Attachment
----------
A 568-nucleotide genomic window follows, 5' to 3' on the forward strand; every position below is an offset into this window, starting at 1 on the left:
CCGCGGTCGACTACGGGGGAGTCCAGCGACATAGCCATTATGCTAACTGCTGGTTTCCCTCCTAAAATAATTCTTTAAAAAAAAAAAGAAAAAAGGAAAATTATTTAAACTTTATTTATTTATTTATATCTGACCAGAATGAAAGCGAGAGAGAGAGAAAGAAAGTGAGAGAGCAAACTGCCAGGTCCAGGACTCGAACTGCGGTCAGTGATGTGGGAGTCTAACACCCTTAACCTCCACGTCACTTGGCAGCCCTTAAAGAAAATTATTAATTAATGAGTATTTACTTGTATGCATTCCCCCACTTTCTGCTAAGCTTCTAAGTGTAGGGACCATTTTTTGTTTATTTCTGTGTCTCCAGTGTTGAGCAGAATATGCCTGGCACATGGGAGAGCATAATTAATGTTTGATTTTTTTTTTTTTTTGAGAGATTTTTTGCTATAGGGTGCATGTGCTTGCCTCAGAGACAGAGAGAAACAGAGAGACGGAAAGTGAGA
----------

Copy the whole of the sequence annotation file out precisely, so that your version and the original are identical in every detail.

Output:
A 568-nucleotide genomic window follows, 5' to 3' on the forward strand; every position below is an offset into this window, starting at 1 on the left:
CCGCGGTCGACTACGGGGGAGTCCAGCGACATAGCCATTATGCTAACTGCTGGTTTCCCTCCTAAAATAATTCTTTAAAAAAAAAAAGAAAAAAGGAAAATTATTTAAACTTTATTTATTTATTTATATCTGACCAGAATGAAAGCGAGAGAGAGAGAAAGAAAGTGAGAGAGCAAACTGCCAGGTCCAGGACTCGAACTGCGGTCAGTGATGTGGGAGTCTAACACCCTTAACCTCCACGTCACTTGGCAGCCCTTAAAGAAAATTATTAATTAATGAGTATTTACTTGTATGCATTCCCCCACTTTCTGCTAAGCTTCTAAGTGTAGGGACCATTTTTTGTTTATTTCTGTGTCTCCAGTGTTGAGCAGAATATGCCTGGCACATGGGAGAGCATAATTAATGTTTGATTTTTTTTTTTTTTTGAGAGATTTTTTGCTATAGGGTGCATGTGCTTGCCTCAGAGACAGAGAGAAACAGAGAGACGGAAAGTGAGA